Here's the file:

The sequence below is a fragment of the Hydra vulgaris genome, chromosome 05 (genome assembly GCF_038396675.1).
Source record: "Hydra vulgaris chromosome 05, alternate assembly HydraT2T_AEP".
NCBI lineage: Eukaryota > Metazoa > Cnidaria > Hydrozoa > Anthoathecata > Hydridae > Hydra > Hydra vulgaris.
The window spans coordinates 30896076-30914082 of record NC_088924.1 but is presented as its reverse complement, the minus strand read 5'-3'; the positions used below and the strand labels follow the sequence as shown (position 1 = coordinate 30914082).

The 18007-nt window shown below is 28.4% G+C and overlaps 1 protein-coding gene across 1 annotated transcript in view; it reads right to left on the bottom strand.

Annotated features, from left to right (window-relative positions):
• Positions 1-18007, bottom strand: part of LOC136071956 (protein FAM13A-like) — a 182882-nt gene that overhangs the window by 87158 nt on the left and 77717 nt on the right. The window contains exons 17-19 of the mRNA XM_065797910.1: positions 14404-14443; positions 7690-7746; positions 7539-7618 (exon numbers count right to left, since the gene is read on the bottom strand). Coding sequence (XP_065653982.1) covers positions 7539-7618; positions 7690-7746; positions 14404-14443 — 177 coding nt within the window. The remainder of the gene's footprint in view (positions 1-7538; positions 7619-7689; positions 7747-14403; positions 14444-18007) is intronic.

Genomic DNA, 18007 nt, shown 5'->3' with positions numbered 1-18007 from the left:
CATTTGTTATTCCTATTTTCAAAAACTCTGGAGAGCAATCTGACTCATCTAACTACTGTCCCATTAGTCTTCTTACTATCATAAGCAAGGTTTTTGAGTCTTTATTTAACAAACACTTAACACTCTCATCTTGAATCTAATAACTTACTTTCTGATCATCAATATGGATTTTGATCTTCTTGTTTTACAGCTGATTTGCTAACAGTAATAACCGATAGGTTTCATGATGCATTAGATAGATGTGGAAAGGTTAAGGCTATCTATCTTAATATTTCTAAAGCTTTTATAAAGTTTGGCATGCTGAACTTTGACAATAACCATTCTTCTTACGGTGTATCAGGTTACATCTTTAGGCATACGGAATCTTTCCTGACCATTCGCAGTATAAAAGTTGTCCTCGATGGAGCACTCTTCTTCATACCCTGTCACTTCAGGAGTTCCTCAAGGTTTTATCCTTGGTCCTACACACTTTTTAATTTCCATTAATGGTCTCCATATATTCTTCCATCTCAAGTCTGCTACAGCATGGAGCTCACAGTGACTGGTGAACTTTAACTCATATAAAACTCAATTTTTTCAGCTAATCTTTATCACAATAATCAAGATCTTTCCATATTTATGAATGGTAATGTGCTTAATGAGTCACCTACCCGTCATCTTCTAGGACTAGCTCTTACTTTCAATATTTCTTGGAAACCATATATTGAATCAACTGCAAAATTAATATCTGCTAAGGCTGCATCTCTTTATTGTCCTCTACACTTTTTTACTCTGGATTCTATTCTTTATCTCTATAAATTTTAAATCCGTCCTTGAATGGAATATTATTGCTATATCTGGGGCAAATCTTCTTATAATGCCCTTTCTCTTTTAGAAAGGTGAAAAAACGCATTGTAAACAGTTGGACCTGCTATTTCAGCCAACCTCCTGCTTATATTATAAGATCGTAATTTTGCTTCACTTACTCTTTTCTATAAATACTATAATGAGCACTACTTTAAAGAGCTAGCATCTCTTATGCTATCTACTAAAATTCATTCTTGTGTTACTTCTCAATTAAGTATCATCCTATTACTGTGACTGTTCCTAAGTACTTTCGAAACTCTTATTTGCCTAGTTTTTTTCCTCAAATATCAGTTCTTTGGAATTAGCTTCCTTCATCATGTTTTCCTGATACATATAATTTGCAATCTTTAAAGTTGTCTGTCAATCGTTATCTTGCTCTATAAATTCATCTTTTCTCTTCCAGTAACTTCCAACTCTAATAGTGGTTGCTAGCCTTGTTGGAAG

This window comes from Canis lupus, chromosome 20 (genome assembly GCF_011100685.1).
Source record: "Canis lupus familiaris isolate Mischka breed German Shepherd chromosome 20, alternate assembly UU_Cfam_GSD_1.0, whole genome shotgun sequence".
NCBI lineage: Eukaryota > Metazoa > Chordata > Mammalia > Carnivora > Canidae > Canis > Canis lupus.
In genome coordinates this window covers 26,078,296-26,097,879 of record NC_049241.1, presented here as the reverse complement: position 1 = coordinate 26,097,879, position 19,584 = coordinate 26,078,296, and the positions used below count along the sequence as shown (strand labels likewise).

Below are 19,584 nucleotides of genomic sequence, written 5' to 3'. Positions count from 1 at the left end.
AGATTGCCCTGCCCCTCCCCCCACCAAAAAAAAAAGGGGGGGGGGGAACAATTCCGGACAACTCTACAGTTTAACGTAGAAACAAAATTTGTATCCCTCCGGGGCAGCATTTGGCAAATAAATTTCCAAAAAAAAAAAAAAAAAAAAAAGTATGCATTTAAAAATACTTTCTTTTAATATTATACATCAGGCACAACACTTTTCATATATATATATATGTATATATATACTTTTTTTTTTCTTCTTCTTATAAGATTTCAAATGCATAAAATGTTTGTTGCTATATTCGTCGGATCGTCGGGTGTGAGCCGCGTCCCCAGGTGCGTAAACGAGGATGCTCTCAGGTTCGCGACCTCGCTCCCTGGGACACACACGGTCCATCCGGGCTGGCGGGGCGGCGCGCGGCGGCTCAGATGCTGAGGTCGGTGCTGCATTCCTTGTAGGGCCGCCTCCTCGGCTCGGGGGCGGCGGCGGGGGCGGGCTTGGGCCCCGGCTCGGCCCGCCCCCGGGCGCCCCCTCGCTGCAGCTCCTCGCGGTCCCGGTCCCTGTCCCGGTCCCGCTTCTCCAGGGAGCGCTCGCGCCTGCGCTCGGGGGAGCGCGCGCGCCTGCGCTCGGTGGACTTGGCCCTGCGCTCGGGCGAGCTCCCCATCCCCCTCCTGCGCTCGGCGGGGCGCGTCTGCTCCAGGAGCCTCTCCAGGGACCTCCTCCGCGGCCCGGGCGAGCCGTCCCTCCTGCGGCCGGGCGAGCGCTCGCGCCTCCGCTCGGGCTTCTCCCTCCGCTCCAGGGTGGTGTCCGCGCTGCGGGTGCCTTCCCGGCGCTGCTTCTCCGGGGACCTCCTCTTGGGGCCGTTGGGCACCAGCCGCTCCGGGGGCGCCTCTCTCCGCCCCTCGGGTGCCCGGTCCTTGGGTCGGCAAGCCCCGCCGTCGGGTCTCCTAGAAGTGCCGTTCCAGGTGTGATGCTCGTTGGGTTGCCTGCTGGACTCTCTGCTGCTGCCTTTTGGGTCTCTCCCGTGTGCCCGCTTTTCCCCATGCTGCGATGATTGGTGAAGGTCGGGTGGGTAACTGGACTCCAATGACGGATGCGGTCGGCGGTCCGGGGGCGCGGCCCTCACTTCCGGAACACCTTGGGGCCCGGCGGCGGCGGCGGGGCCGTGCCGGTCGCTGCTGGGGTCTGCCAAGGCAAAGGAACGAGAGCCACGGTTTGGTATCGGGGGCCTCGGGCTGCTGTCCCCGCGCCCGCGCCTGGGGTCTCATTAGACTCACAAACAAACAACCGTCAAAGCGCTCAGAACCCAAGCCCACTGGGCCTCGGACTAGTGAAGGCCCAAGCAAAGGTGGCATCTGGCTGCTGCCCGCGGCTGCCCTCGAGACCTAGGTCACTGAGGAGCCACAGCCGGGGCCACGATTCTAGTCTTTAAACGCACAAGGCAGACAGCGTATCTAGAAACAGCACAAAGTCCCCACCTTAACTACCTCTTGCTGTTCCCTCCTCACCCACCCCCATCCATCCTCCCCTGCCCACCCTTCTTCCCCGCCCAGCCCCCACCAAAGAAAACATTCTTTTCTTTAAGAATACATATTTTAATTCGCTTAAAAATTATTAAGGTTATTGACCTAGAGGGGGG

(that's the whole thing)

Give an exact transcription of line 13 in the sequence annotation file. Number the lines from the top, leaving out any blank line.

In genome coordinates this window covers 26,078,296-26,097,879 of record NC_049241.1, presented here as the reverse complement: position 1 = coordinate 26,097,879, position 19,584 = coordinate 26,078,296, and the positions used below count along the sequence as shown (strand labels likewise).